My question is straightforward:

Do fermionic operators associated to different species commute or anticommute? Even if these operators have different quantum numbers? How can one prove this fact in a general QFT?

  • $\begingroup$ Do you consider electrons and muons to be different species, or are you thinking about electrons and quarks? $\endgroup$ – Lewis Miller Feb 12 '16 at 16:32
  • $\begingroup$ I'm thinking precisely about electrons and quarks. $\endgroup$ – Melquíades Feb 12 '16 at 16:39
  • $\begingroup$ The proof depends on whether the theory is relativistic or non-relativistic. $\endgroup$ – user106422 Feb 12 '16 at 17:37
  • $\begingroup$ I'm thinking about a QFT, so relativistic. $\endgroup$ – Melquíades Feb 12 '16 at 17:42
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    $\begingroup$ Related physics.stackexchange.com/q/295749 , physics.stackexchange.com/q/17893 $\endgroup$ – SRS Jan 30 '18 at 6:57

I think the existing answers to the question are incomplete and confusing, so let me elaborate.

The Hilbert space of two independent fermions of different species (think electron and proton) is the tensor product of the respective spaces, and the field operators for the two fermions act independently on the two factors in the tensor product ($\psi_1\otimes I_2$ and $I_1\otimes \psi_2$ with $I_{1,2}$ being the identity operators on the two small Hilbert spaces). Operators like this commute just by definition, since they concern completely independent degrees of freedom.

This applies to absolutely any quantum fields: as long as they create/annihilate independent degrees of freedom, they commute. Two fermions, two bosons, a fermion and a boson, you name it. The only time anti-commutation comes up is when you write down the relations for one fermion with itself.

However, sometimes you have several "flavors" of fermions that "mix" under the action of some group (think quarks under $SU(3)$). In this case they have to anti-commute for the relations to remain invariant under the action of the mixing group. This is a sign that the better way to think about flavors is as mere components of one larger fermionic field with an extra index, which now doesn't just enumerate the fermions but turns them into a single element of a representation of a group.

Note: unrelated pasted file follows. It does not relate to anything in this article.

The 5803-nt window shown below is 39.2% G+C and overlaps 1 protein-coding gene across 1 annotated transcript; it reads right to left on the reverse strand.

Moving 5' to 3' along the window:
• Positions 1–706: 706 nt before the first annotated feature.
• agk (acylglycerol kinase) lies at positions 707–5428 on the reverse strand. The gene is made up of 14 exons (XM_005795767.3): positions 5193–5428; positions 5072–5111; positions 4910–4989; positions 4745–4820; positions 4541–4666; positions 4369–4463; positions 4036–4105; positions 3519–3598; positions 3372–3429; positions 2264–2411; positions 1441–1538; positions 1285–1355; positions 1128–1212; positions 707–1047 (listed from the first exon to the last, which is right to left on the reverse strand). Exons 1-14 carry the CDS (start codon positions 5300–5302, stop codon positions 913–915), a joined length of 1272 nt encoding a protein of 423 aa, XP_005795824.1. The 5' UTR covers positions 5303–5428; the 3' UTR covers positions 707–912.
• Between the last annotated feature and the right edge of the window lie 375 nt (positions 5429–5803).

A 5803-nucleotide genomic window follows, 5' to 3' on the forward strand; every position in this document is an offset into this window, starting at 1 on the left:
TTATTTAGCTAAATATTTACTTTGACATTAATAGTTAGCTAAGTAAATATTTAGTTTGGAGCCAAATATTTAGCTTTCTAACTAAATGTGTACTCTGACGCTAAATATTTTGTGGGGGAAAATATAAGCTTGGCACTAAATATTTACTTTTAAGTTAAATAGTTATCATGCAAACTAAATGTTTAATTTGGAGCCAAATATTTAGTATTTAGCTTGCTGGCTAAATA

To summarize, the "species" of any two fields commute, and the "flavors" of one fermionic field anti-commute (because they are really just components of one bigger fermion).

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    $\begingroup$ Would that reasoning work the same way with electrons and neutrinos, since they mix under SU(2)? I was wondering if the fact that SU(2) is spontaneously broken would make any difference in this case. $\endgroup$ – Bruno De Souza Leão May 30 '20 at 23:50
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    $\begingroup$ @BrunoDeSouzaLeão that’s correct, although you don’t have neither an electron nor a neutrino at that point, but a unified vector fermion. The symmetries are always approximate, and so are the commutation relations, so I’d actually be interested in finding out how the sudden transition from commutation to anticommutation happens, but I don’t know if that’s described anywhere. $\endgroup$ – level1807 May 31 '20 at 16:34

I want to give another perspective. Bosons vs. fermions are usually introduced by considering the many-body wavefunction


in the position basis, where $x_1,\ldots,x_N$ are the positions of $N$ particles. If these $N$ particles are distinguishable, then permuting the $x_j$ should result in a physically equivalent wavefunction, which differs from the original one by a phase. These phases have to be consistently defined, meaning they give a homomorphism from the permutation group $S_N \to U(1)$. It turns out there are two such homomorphisms, a trivial one and one which is $-1$ to the number of swaps. These correspond to bosonic or fermionic particles, respectively.